Leadership and diversity in the New Zealand Ecological Society

The New Zealand Ecological Society (NZES) was formed in 1951 by government and academic researchers keen to foster the newly emerging discipline of ecology. NZES membership has now expanded to include many different contributors to ecology and conservation, from research scientists to conservation practitioners through to environmental policy analysts. Our aim was to examine how diversity in NZES has changed over time, either as a leader or a follower of trends in society.

A pragmatic approach to characterising insect communities in New Zealand: Malaise trapped beetles

Insect communities from a range of successional vegetation stages on the central North Island volcanic plateau were characterised and compared using Malaise trapped beetle samples. Results were derived from sampling series conducted in a total of ten sites over three separate summers. Divisive classification successfully grouped samples according to four main habitat types despite temporal and spatial separation of samples within these groups. A four-week period in early summer was found to be optimum for sample discrimination according to the main vegetation types.

Indigenous invertebrate components in ecological restoration in agricultural landscapes

The challenge of community restoration is to understand and exploit the principles of ecological succession at all seral stages, by complementing and accelerating the processes of colonisation and regeneration. The main aim is to construct self-sustaining,appropriate communities, connected in the landscape, that meet conservation, landscape and crop production goals. Research, to date, has been biased towards the plant and soil components with little consideration for the animal element.

Spatiotemporal scales of non-equilibrium community dynamics: A methodological challenge

The Intermediate Disturbance Hypothesis [IDH] and the Gradual Climate Change Hypothesis [GCC] offer intuitively appealing, verbal non-equilibrium explanations to species coexistence in competitive communities, but so far they lack a solid theoretical background and a proper experimental methodology. To make them testable and comparable on a solid methodological basis, they should be formulated as well-defined non- equilibrium community dynamical models.

Spider density and diversity in relation to disturbance in agroecosystems in New Zealand, with a comparison to England

Spider assemblages were sampled by quantitative sampling in pasture and arable habitats under different management regimes in the lower North Island of New Zealand. Density and species diversity increased with decreasing frequency and/or intensity of disturbance from two species and 1.8 individuals per m in wheat to 16 species and 130 indiv. per m in an abandoned, ungrazed pasture. The spider fauna was dominated by introduced species of money spiders (Linyphiidae). The most abundant species, Lepthyphantes tenuis, is also the most abundant one in British cultivated habitats.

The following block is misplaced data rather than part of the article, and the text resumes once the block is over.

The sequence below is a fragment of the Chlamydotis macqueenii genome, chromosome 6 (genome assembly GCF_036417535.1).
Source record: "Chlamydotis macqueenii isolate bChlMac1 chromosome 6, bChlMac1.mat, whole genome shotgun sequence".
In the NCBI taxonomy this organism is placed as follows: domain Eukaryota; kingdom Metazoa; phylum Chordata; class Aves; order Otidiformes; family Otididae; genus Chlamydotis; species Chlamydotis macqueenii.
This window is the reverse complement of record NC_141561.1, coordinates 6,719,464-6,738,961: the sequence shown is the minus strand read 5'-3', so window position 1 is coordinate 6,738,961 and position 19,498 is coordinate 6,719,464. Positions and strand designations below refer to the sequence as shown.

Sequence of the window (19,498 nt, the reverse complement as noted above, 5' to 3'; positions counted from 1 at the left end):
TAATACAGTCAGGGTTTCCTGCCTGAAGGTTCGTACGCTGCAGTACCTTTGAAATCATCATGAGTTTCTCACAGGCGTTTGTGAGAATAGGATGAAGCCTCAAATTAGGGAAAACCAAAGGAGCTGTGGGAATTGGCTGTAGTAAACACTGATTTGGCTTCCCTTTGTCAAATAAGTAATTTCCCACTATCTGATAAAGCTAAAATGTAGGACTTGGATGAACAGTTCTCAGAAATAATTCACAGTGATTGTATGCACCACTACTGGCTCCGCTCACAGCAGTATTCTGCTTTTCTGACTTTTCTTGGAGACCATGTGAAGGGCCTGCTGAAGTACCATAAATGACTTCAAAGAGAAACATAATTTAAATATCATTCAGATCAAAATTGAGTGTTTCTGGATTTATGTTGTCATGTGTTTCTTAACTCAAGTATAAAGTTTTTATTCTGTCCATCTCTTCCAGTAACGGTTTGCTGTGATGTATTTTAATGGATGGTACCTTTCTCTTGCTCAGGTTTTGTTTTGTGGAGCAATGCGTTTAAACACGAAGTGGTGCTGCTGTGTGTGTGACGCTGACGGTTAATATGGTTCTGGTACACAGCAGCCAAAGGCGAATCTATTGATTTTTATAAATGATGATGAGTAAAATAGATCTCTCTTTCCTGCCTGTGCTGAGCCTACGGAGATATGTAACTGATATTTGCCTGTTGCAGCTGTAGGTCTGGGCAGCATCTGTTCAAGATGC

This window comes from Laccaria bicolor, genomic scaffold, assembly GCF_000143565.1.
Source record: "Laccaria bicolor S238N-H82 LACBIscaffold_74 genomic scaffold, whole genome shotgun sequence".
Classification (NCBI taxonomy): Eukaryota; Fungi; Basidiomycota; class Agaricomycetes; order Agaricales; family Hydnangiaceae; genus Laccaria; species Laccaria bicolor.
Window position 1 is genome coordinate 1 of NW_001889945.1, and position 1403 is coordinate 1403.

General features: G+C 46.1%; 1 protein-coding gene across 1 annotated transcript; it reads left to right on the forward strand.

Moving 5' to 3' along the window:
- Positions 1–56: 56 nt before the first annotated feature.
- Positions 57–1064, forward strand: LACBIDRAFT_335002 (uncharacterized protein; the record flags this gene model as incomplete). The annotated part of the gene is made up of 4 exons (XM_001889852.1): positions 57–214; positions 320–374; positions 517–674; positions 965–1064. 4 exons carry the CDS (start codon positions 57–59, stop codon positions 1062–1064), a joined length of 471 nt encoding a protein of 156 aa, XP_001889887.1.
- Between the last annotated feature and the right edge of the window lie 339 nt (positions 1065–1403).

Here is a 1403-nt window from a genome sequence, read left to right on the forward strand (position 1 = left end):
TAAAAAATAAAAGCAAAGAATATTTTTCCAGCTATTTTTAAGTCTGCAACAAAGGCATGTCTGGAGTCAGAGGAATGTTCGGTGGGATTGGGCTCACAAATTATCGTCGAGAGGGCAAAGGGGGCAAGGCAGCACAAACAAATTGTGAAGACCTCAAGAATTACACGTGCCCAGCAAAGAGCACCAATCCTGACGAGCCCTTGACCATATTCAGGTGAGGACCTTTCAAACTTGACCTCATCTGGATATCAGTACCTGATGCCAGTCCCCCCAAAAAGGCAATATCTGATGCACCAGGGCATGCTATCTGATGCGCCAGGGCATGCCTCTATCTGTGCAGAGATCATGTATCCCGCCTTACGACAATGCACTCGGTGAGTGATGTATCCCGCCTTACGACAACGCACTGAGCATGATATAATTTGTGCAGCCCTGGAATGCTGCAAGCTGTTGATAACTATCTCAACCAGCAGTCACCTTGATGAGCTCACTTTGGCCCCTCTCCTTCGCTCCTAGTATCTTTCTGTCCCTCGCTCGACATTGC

Environmental correlates of species richness at Waipoua Forest Sanctuary, New Zealand

Descriptions of 247 forest stands at Waipoua Forest, Northland, were used to explore relationships between species richness (alpha-diversity) of the vascular flora and stand environmental characteristics, both in terms of total flora and within a number of the component synusiae. The Waipoua forests, with an average of 52 species per forest stand, are comparatively species-rich compared to other New Zealand forests.

The Intermediate Disturbance Hypothesis of Species Coexistence Is Based on Patch Dynamics

The 'Intermediate Disturbance Hypothesis' (IDH) is one mechanism suggested to explain indefinite species coexistence. Hutchinson's original concept of the IDH was of a mechanism based on patch dynamics, and logical consideration shows that IDH works only if interpreted this way. Dependence on patch dynamics distinguishes IDH from Gradual Climate Change (GCC), though they are distinct also in terms of premature death of individuals, species selectivity, and the suddenness and transience of the perturbation.

Community Structure (Niche Limitation and Guild Proportionality) in Relation to the Effect of Spatial Scale, in a Nothofagus Forest Sampled with a Circular Transect

A Nothofagus-dominated rainforest in eastern Fiordland, New Zealand, was sampled by shoot frequency in contiguous 1 x 1 m quadrats, along a topologically-circular transect. The data were analysed at five scales up to 5 x 1 m, to search for assembly rules, i.e., generalised restrictions on species co- occurrences. There was no evidence of niche limitation in terms of the whole community, at any scale examined. Rather, variance in species richness was greater than expected from a null model, suggesting environmental heterogeneity. This conclusion was confirmed by using a patch-model.

A comparison of vocalisations between mainland tui (Prosthemadera novaeseelandiae novaeseelandiae) and Chatham Island tui (P. n. chathamensis)

Vocalisations are important for territorial defence, mate attraction, and species recognition in many songbirds. Comparative studies on the songs of birds between islands and mainland populations provide insight into the evolution of vocal communication in terms of both ecological and social factors. We compared the vocalisations of tui (Prosthemadera novaeseelandiae novaeseelandiae), an endemic honeyeater from New Zealand’s mainland, with those of a subspecies from the remote Chatham Islands (P. n. chathamensis).